2. A straight USB 3.1 Gen 2 or USB 3.2 (not available yet) card.  Again, I don't see any x8 options.  I have seen x4 cards supporting full, dedicated USB 3.1 Gen 2 speed (10 Gbit/s) for 2 devices (with extra devices sharing the bandwidth).  SATA and NVMe could be supported by enclosures that connect via USB.
  3. A PCIe "switch card" that reconfigures channels to allow (2) x4 cards to be attached to the x8 slot in the desktop.  This would add flexibility to support (2) x4 cards - say one with USB 3.x (or USB/SATA combo) and another with a straight NVMe/PCIe x4 SSD.  x8 cards are available with 2 NVMe/PCIe M.2 slots for 2 NVMe/PCIe SSDs.  Cabling a male NVMe/PCIe x4 M.2 to female desktop PCIe x4 connector might allow a traditional PCIe x4 card to be connected in place of the NVMe/PCIe SSD.

Solutions I've read about to boot off the above are:

  • Select a device with a Legacy BIOS Option ROM that the BIOS would see as bootable.  Some SSDs and PCIe cards have this.
  • Use a bootloader that loads up drivers, etc. needed for the boot device.  For example, I believe DUET/Clover bootloaders provide a UEFI interface and NVMe/SSD protocol on top of a legacy BIOS.

Anyway, I haven't pulled the trigger on this upgrade yet, but it's definitely doable...


Thanks for the reply.

My Aurora-R6 is nice, but I still have my Aurora-R1 (Intel-i7-930, x58-chipset, 12gb ram, Nvidia GTX-1070, SSD) in service.

https://www.dell.com/community/Alienware-General-Read-Only/Recommended-NVIDIA-graphics-cards-for-Ali...

A while back, I used the available PCIe-x1-slot for a 2-port USB-3.0 card (works nice). For a machine of this age, I think "that's good" as far as newer ports go. I still have a final PCIe-x16-slot available for one final addin card.

While a (bootable) NVMe card would be nice, I don't think that is happening since these systems are non-UEFI. But even if we settled for a (bootable) PCIe SATA-port card, it's SATA-3/600 would still be twice-as-fast as the SATA-2/300 we are limited to now. Seems to me that doubling the transfer speed of the main bootable Windows-10 drive would be a nice final upgrade for this machine.

Even if it's demoted eventually, it would still make a nice general-use computer for someone or a nice Kodi/Plex/Living-Room-Casual-Gamer box.

 


Registered Microsoft Partner and Apple Developer
- Like many of you, I can appreciate a good game-engine.
- I answer questions here, but I'm not a Dell employee.
- Consider giving posts you like a "thumbs-up"
- Posting models-numbers and software versions speeds trouble-shooting.
- Click "Accept as Solution" button on any post that answers your question best.
15024

Tesla1856,

Booting from NVMe PCIe M.2 SSDs on X58 machines with a non-UEFI BIOS like the 435T has already been done.

I've been waiting until (or if) NVMe PCIe M.2 adapter PCIe cards with multiple NVMe SSD slots and PCIe lane bifurcation/switching support become available at a reasonable price (since it's required for multiple NVMe SSDs and the 435T motherboard doesn't have it). 

Serendipitously, I came across something that might serve this purpose.  If it does, I might be able to come up with a solution for the 435T that supports all of the following:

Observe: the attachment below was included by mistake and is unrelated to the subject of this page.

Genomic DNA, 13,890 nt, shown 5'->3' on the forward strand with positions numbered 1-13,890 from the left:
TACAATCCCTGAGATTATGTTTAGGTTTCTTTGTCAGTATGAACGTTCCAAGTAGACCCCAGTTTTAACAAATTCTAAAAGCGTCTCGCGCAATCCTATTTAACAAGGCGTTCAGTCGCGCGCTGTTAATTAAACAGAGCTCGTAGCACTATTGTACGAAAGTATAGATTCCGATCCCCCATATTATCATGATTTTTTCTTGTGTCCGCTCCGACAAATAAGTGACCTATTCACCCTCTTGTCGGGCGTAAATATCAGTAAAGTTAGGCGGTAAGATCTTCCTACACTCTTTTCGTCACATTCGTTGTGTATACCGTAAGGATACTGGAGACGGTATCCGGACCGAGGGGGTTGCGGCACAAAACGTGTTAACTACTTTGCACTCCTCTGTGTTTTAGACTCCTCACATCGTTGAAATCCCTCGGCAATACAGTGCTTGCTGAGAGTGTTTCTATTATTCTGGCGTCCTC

• USB 3.1 Gen 2 (10 Gbit/s), with upgrade path to USB 3.2 (20 Gbit/s) when it's available
  • SATA III (6 Gbps) - bootable, multiple SSDs/HDs
  • NVMe PCIe SSDs - bootable, multiple SSDs

Each of the above separately (except the multiple NVMe SSDs part) I'm pretty sure I could get working on the 435T, but if I can have them all I might pull the trigger on this...

 

EDIT:  Everything listed above I now have working in the Dell XPS 435T/9000 with the exception of internal SATA III which I've abandoned due to advances in M.2 NVMe SSDs (although I now have a full speed SATA III USB drive enclosure working).  Links on Dell's forums below:

  • USB 3.1 Gen 2 upgrade, including a full performance SATA III enclosure and M.2 NVMe SSD enclosure, with performance results here.
  • M.2 NVMe SSD boot drive (requires a Samsung 950 PRO) here.
  • How I bifurcated the x8 PCIe motherboard slot into (4) M.2 NVMe slots here.

Finally, I added a M.2 NVMe to PCIe x4 Riser Card cable available from here and elsewhere (I used R42SR model in 15cm length - note power must be supplied to the 4-pin white connector on the riser) so the USB 3.1 Gen 2 PCIe add-in card can be inserted into one of the (4) M.2 NVMe slots.  The riser with USB 3.1 Gen 2 PCIe card is just "loose" and hangs outside the case with cover off for now - I have a nicer mounting solution - just haven't implemented it yet.

So, I now have Windows 10 booting and running on a M.2 NVMe Samsung 950 PRO 512GB, (2) M.2 NVMe SSD data drives (a Samsung PM981 1TB and Samsung 970 EVO Plus 1TB) - all at ~1700 MB/s, plus USB 3.1 Gen 2 capable of running at ~800 MB/s.

 

UPDATE:  I'm now able to chain boot to Windows 10 version 1903 on the Samsung 970 EVO Plus 1TB using Clover 5070 to provide UEFI boot support.  So far, this is just with a single slot M.2 NVMe SSD PCIe adapter card - haven't tried it with the quad M.2 slot card mentioned above.  Now, instead of only being able to use the older Samsung 950 as boot drive, I should be able to install and run Windows 10 on any M.2 NVMe SSD!

14944

I have this same type of desktop, for now i´m only looking to upgrade the ram memory, up to 15 gb, which type of memory and if someone can give me a link to buy it.. 

Thanks for your help, 


Reynaldo

14918

I assume you have (3) 1GB sticks and are looking to add (3) 4GB sticks to bring your total memory to 15GB.

I've used both Crucial Ballistic Sport and Kingston HyperX in my Studio XPS 435T/9000.  If I was buying new 4GB sticks I'd get 3 of the Ballistic Sport's, for example from here or here.  About $35 a piece.

14885

I do in fact have 6 dimm of 1gb each, for a total of 6GB actually. thanks for your help